Commercial and domestic emergency boarding and glazing, 7 days a week.
INTERGLAZE offers an emergency boarding up service should your building be damaged or vandalised. We will make your premises safe and secure whilst awaiting re-glazing.
Toughened or tempered glass is a type of safety glass processed by controlled thermal or chemical treatments to increase its strength compared with normal glass. Tempering creates balanced internal stresses which cause the glass, when broken, to crumble into small granular chunks instead of splintering into jagged shards. The granular chunks are less likely to cause injury. As a result of its safety and strength, tempered glass is used in a variety of demanding applications, including doors, lower level glazing, sidelights, rooflights, splashbacks etc.
Laminated glass offers great protection from forced entry by bonding a tough interlayer in between two pieces of glass. Any shards of glass in an accident will remain attached to the plastic and so the risk of injury is reduced. The plastic interlayer is invisible, giving you a clear view of the outside world. It is especially suitable for shops, schools and businesses but is increasingly being used in homes, usually targeted at areas most likely to suffer a breakage and where children are living.
Georgian Wired glass is a product in which a wire mesh has been inserted during production. It has an impact resistance similar to that of normal glass, but in case of breakage, the mesh retains the pieces of glass. Wired glass is also a 30minute fire rated glass.
INTERGLAZE can advise which is the most appropriate product to use in areas where standard glass cannot be used including...doors, side lights, roof lights and vulnerable glazing situation where safety is important such as low level glazing etc.
INTERGLAZE will inform you of safety regulations relating to the use of glass in the home. The key phrase in the updated British Standard "BS 6262: Part 4: 1994 Code of Practice for Glazing for Buildings" is "critical locations". All glazing fitted in these defined locations in domestic buildings must be safe.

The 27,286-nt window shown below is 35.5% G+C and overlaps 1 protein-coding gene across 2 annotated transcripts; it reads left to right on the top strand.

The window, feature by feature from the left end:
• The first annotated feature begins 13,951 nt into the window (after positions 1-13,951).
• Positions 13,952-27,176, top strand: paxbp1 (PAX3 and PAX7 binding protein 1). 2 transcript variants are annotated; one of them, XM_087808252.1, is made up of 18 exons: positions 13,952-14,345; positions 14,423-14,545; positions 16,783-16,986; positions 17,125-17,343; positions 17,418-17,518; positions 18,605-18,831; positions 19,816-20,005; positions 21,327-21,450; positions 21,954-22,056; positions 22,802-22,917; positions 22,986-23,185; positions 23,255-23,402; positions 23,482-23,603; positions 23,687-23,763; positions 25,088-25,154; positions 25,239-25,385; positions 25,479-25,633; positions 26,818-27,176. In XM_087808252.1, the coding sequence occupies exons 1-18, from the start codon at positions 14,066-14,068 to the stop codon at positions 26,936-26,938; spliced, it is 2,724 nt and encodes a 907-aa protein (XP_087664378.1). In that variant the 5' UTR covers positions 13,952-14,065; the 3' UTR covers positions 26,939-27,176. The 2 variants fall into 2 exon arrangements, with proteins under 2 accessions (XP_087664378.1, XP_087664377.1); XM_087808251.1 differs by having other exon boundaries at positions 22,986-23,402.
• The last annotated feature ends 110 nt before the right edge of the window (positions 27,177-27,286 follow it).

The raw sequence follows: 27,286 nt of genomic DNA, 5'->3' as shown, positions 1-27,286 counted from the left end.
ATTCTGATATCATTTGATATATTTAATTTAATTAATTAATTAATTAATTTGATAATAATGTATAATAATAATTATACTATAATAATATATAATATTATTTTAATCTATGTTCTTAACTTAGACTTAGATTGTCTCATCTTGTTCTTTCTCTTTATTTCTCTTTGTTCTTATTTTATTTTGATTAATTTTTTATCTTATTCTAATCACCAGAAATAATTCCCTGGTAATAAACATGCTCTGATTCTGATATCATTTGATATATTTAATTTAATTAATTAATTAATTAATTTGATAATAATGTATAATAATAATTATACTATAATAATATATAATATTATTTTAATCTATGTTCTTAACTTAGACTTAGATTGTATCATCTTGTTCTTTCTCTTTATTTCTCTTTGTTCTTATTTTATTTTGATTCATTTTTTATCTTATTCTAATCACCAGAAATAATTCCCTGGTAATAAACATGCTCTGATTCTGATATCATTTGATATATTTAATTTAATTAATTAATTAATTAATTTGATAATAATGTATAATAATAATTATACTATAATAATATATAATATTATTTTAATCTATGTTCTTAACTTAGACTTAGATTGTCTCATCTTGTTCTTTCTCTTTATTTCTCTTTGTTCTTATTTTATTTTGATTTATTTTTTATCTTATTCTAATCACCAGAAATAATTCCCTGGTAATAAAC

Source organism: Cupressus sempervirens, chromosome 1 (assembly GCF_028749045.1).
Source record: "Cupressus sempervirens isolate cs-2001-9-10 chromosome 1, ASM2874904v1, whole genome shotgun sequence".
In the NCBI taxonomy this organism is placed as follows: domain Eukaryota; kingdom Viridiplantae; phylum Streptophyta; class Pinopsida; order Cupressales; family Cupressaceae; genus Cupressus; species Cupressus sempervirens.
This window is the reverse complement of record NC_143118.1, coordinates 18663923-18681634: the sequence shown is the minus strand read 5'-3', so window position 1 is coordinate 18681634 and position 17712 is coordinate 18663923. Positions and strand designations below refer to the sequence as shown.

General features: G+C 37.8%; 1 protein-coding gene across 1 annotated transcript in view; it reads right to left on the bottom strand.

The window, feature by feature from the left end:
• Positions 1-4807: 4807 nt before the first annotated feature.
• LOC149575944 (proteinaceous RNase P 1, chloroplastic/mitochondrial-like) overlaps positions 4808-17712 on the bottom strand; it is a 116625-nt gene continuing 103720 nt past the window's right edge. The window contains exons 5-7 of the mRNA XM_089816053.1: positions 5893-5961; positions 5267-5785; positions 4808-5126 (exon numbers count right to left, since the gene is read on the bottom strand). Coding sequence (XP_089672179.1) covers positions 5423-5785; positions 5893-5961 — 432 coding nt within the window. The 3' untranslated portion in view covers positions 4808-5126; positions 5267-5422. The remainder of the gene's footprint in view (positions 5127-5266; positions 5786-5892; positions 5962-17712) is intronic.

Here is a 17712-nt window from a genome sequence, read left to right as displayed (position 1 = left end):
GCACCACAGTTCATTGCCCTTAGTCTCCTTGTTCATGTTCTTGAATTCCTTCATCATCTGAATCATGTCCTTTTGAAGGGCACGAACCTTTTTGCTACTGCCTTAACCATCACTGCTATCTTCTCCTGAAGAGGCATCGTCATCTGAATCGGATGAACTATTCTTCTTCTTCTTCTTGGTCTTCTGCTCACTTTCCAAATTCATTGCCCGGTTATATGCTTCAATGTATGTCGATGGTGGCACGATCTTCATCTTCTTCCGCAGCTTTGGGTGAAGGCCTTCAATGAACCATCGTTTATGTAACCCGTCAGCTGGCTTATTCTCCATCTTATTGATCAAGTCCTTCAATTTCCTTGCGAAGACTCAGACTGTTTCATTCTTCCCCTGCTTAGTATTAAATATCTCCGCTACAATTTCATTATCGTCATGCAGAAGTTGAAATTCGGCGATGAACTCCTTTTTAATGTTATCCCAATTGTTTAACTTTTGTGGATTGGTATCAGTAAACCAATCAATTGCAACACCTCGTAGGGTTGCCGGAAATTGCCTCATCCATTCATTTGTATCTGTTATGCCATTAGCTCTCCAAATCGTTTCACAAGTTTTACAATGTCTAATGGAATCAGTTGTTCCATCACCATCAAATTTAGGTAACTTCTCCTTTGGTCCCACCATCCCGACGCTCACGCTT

A "critical location" is that part of a door, wall, or other part of a building most likely to be subject to an accident involving human impact. The following diagram shows where these critical locations are in a dwelling.
All glass that falls totally or partially in the shaded areas of the diagram must meet the safety standards of British Standard 6206. This means that the glass must be toughened, laminated, wired, or have a plastic film coating. Ordinary annealed glass of minimum thickness 6mm may be used in small panes, provided that it is no wider than 250mm, and the overall area of each pane is no more than 0.5m2. Ordinary glass, other than in small panes as described above, is NOT suitable for use in critical locations, as it breaks into sharp, dagger-like pieces, likely to cause serious injury.
Please cooperate when we ask you where glass is to be used. It is an offence for us to sell glass for use in critical locations which is not the safer type. This is sensible legislation and we are concerned for the safety of our customers.
Please note: information on this page is a summary, not an authoritative statement of the law and is intended for guidance only. Reference should be made to the legislation for more detailed information.
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